Review: Swift captures revenge and nostalgia in ‘Fearless (Taylor’s Version)’

Cambrea Schrank 

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5/5 stars  

  I was 8 years old when Taylor Swift released her second studio album, “Fearless.” I had no experience with romantic love or heartbreak, yet, and was belting along to “You Belong with Me,” likely with a juice box and pizza roll in hand. Still, I felt it in my core when she sang “Dreaming about the day when you wake up and find / That what you’re looking for has been here the whole time.” 

     “Love Story,” “White Horse” and “Fifteen” are some other iconic songs featured on “Fearless.” Way back in 2008, the album was released by Big Machine Records, an independent record label that would eventually screw Swift over big time.  

     Over a decade later, on April 9, 2021, Swift re-released the original 13 tracks with an additional 13 songs “from the vault.” 

     Verse by verse, I fell in love with Swift all over again. I stayed up and listened to the whole album, and I felt all the feelings again — but this time with the real emotional connection and a glass of wine.  

     Everything Swift touches turns to gold — of this I’m convinced. She somehow managed to write two albums (“Folklore” and “Evermore”), back-to-back, and then dropped this masterpiece on us, all in less than a year. 

     This is how it happened: Swift got mad when she no longer had the rights to her first six albums. Then she got busy. Starting with “Fearless (Taylor’s Version),” she reimagined her past and took control of her music and image again. And I am here for it.  

     Ask me to pick a favorite song off “Fearless (Taylor’s Version),” and you won’t get a clear answer. The truth: I love them all and have a special connection to each one. However, there are a few notable mentions.  

     “You All Over Me” and “Mr. Perfectly Fine” are two once-unreleased songs that I have been playing on repeat. “You All Over Me” describes the feeling of still being connected to a former lover. “Mr. Perfectly Fine” is about getting over a player-type boy who appears perfectly fine after breaking a girl’s heart. Knowing that she wrote both when she was only fifteen is impressive, given how emotionally and lyrically mature they are. 

     Likewise, Swift is 31 years old now, and she has grown a lot emotionally and mentally since she wrote “White Horse.” Swift noticeably changed a lyric in “White Horse” from “this ain’t a fairytale” to “this ain’t our fairytale” at the end. I believe this represents how, over the years, Swift has learned that the end of one love story does not mean the end of all love stories. The old version sounds more bitter; the new gives the song a more uplifting ending. She’s so intentional with each lyric, and each word is complimented by intentional choices in her voice and tone.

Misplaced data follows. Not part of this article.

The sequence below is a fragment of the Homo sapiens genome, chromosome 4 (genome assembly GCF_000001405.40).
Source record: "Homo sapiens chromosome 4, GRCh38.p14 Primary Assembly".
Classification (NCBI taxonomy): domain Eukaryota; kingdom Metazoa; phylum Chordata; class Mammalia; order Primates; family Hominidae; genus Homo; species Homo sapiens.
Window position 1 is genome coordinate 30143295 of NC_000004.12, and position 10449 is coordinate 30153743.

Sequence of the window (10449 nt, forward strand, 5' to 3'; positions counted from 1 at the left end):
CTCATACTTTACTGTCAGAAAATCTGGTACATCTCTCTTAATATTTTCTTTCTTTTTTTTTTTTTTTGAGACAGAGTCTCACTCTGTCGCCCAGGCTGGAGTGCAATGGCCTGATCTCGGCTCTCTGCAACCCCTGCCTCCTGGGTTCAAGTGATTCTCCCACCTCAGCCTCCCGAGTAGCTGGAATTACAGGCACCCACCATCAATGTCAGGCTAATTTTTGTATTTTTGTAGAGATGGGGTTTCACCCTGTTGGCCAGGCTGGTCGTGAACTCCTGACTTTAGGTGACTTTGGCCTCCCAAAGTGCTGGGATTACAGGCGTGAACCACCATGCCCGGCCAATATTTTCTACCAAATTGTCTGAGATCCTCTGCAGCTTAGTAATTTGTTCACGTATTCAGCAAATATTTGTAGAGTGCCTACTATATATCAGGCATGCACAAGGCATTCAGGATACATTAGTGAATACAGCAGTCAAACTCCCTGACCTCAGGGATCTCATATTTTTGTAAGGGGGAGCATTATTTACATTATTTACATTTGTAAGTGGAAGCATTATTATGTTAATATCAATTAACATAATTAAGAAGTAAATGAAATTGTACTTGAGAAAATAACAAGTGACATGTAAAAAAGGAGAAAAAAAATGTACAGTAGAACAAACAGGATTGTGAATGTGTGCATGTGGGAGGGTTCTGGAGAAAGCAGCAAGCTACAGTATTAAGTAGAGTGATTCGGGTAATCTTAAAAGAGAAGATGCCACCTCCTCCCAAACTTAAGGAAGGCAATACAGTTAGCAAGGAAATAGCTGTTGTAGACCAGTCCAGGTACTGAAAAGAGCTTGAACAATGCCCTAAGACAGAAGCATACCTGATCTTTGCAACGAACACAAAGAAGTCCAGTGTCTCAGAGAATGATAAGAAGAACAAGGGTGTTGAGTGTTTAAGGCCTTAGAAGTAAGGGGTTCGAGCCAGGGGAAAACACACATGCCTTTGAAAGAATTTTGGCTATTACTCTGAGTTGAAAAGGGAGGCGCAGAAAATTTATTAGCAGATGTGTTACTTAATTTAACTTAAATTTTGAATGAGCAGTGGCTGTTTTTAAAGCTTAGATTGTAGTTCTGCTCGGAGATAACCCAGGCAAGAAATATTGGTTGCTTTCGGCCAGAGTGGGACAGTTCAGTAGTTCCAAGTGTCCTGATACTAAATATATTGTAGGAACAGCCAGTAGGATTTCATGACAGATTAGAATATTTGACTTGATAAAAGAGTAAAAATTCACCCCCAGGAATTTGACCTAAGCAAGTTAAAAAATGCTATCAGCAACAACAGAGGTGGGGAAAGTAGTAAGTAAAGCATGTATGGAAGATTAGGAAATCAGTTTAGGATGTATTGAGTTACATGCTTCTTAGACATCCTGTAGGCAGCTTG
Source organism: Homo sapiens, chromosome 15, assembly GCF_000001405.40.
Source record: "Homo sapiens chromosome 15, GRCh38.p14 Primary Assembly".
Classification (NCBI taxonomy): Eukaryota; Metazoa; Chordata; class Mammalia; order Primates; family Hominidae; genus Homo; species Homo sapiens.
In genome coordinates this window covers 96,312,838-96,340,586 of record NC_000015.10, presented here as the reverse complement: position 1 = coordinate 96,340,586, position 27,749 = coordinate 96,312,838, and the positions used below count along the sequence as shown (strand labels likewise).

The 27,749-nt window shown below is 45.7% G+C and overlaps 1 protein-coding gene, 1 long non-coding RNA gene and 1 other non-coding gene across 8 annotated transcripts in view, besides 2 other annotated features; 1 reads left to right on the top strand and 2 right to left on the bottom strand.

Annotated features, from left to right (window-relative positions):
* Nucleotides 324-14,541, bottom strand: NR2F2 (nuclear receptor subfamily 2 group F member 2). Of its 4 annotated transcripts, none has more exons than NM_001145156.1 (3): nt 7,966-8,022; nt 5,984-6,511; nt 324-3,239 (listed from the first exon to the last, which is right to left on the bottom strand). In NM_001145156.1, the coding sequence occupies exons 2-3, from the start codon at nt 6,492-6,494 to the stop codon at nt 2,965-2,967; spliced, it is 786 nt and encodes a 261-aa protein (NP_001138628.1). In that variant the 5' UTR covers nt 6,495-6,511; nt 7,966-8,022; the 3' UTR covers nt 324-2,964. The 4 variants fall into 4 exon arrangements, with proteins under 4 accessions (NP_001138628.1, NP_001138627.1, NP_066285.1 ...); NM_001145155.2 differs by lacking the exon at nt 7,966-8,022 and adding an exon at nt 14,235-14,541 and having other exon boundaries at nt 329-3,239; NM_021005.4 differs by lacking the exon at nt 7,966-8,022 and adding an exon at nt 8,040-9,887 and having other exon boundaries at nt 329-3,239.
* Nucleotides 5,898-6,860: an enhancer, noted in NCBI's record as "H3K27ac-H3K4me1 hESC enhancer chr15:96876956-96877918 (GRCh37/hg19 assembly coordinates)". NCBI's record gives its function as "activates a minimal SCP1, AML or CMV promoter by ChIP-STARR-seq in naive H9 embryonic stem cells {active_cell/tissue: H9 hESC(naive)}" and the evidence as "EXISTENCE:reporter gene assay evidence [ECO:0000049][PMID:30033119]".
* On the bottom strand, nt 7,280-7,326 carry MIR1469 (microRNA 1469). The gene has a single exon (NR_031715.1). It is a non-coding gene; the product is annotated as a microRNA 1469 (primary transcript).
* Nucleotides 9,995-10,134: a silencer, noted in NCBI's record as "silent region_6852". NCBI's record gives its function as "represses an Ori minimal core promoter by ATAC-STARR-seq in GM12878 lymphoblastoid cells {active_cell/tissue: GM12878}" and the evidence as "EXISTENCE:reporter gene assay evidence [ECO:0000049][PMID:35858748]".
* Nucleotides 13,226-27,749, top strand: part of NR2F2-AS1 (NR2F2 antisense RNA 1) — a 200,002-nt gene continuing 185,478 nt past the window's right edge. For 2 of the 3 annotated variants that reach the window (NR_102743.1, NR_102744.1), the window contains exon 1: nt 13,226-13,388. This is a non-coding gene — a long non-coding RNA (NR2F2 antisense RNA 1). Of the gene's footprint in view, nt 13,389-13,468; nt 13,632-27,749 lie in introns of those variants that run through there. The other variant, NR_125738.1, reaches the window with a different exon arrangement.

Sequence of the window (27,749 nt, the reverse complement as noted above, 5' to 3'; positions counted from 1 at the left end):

Of course, “Love Story” is a forever bop, but this time around Swift sounds noticeably older. In “You Belong With Me,” her voice is deeper, clearer and more consistent in tone and pitch. She sounds powerful. But with this power, comes her sweet old country roots. 

Artwork by Hazel Key.

     Right away, I noticed Swift’s country twang, but especially in “Fearless.” She definitely put her cowboy hat and boots back on for that one. Wider vocal range and all, you cannot deny the twang on the r’s. Thank you, Miss Swift, for bringing the yeehaw out in me.  

     “So, come feel this magic I’ve been feeling since I met you / Can’t help it if there’s no one else / I can’t help myself” are lines from “Hey Stephen” that really resonated with me. It perfectly captures falling in love with someone and not being able to control your attraction. I know I felt that way about my boyfriend-now-husband, and still do. 

     What I appreciate most about “Fearless (Taylor’s Version)” is how she took these horrible (and happy) things she experienced at such a young age and re-recorded them in the face of her adversaries. It is brave and empowering and shows that anything can be turned to gold if you’re bold enough to make it happen.  

     In a way, I grew up with Taylor. She wrote songs for almost every stage of my life. Her music is a gift that just keeps giving.  

     “Fearless (Taylor’s Version)” is both a comfort and a command. She’s saying, “Don’t let people treat you like shit and get away with it. Do something.” And did she do something. 

     Taylor, thank you for creating something that continues to inspire and make me cry even now when I’m at a completely different place in my life. Now, I have wine, bills to pay, and I’m married, but the raw emotions are still there. It’s a timeless, transcendental experience, and I recommend that everyone go re-live it.  

     (Note: I know how much Taylor loves sending cryptic messages to her fans so I included a secret message in this article as well. Hint… first letter, first sentence.)